The Problems with Safeguarding History

This evening, I was shocked and angered to discover that the 'Arbeit Macht Frei' gate at the former Dachau concentration camp near Munich, Germany, has been stolen. The theft took place during the night on Sunday 2nd November; the former camp is not protected by CCTV, and so it is thought that the thieves removed the gate during the handover period between security guards that patrol the area.

This is not the first time that such an incident has happened. In December 2009, the gate at Auschwitz I that also bears the inscription of 'Work Sets You Free' was stolen by thieves and found three days later, in a field in the Polish countryside, cut into three pieces. Thankfully the culprits were caught and it was determined that the main suspect had neo-Nazi connections. On a somewhat smaller scale, in May of this year the Auschwitz Museum reported that visitors have been taking 'souvenirs', such as pieces of barbed wire and parts of the railway line, without thinking about how much damage this is causing to the authenticity and preservation of the site.

The gate at the former Dachau concentration camp

What is the attraction to such thefts? In the case of the 'Arbeit Macht Frei' gates, we can guess that they are politically motivated, or perhaps ordered by an extremist collector of Third Reich memorabilia, as was assumed when the Auschwitz gate was taken in 2009. Other arguments that I have read, such as someone posing the possibility of the gate being taken 'for scrap metal', do not seem to fit. The theft of metal for scrap and other uses can be found on railway lines, building sites and other constructions - but surely not from a former concentration camp?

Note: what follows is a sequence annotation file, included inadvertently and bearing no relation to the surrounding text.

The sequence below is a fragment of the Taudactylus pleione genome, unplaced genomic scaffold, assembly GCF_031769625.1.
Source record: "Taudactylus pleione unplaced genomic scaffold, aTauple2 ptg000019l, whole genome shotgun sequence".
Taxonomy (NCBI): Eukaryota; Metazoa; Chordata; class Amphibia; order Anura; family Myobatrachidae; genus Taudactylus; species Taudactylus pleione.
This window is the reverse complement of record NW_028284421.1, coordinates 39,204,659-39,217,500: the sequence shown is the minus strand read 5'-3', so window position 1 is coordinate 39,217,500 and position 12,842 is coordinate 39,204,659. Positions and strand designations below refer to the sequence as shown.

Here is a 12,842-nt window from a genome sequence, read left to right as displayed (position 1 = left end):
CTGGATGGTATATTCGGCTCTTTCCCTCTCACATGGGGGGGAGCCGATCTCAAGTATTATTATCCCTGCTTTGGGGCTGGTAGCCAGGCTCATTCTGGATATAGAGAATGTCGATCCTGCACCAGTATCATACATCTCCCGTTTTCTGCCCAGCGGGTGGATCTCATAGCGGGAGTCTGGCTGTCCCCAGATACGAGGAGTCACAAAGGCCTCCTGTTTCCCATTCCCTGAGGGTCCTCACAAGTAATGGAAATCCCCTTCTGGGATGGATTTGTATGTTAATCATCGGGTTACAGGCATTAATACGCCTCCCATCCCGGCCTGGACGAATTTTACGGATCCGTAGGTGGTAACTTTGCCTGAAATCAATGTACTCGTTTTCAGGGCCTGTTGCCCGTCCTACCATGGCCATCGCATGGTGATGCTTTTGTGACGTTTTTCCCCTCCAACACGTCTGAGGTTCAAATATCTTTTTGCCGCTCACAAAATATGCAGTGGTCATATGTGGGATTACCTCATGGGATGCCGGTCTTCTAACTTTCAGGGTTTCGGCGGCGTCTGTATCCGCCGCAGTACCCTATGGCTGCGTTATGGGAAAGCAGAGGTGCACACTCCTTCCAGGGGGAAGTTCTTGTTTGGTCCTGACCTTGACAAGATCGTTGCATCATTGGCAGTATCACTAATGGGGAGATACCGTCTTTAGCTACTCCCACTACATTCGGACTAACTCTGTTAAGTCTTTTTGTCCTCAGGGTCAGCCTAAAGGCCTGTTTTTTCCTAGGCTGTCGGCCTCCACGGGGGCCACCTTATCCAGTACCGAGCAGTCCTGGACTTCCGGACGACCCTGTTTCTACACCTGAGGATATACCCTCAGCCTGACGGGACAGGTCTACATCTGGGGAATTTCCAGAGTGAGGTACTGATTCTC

As for the smaller thefts at places like Auschwitz, a number of excuses have been created. One visitor claimed that he wished to take some barbed wire from the camp so that he could use it as an educational resource in his classroom, apparently not giving any thought to what implications this would have on the former site itself. To me, such an object would offer very little in terms of furthering a child's education in the classroom - the best thing to do is to take the children there themselves, so that they can take in the atmosphere and the sheer size of the place. In the 21st century, with cheap flights and easy transport links to Oswiecim, there is very little excuse not to.
The conservation and preservation of Auschwitz costs millions every year, and removal of any artefact or original structure only adds to this bill. Furthermore, if we think about Auschwitz for what it really is - a huge graveyard for hundreds of thousands of people - it makes the idea of people taking 'souvenirs' even more chilling. Would one remove a bunch of flowers or a block of stone from any other graveyard?

The practical problem of preventing thefts would undoubtedly be solved by installation of surveillance equipment such as CCTV - but, again, surveillance of sites as large as Auschwitz and Dachau would not be cheap, and who would foot the bill? More worryingly in some ways, however, is the ethical problem that we are faced with - the fact that, almost 70 years later, a few smug thieves have the bravado to steal one of the most infamous and symbolic objects of the horrors of the 20th century, for whatever purpose. The fact that visitors to places like Auschwitz will happily scratch their names into the former barracks, with messages such as, 'I had a smoke here,' (see third link above) and remove pieces of the camp for their own means. How much more must we teach about the morals of memorialisation, of preservation, and of respecting places where thousands were killed, before such thefts are no longer carried out? Sadly, I believe the answer is simple: much more.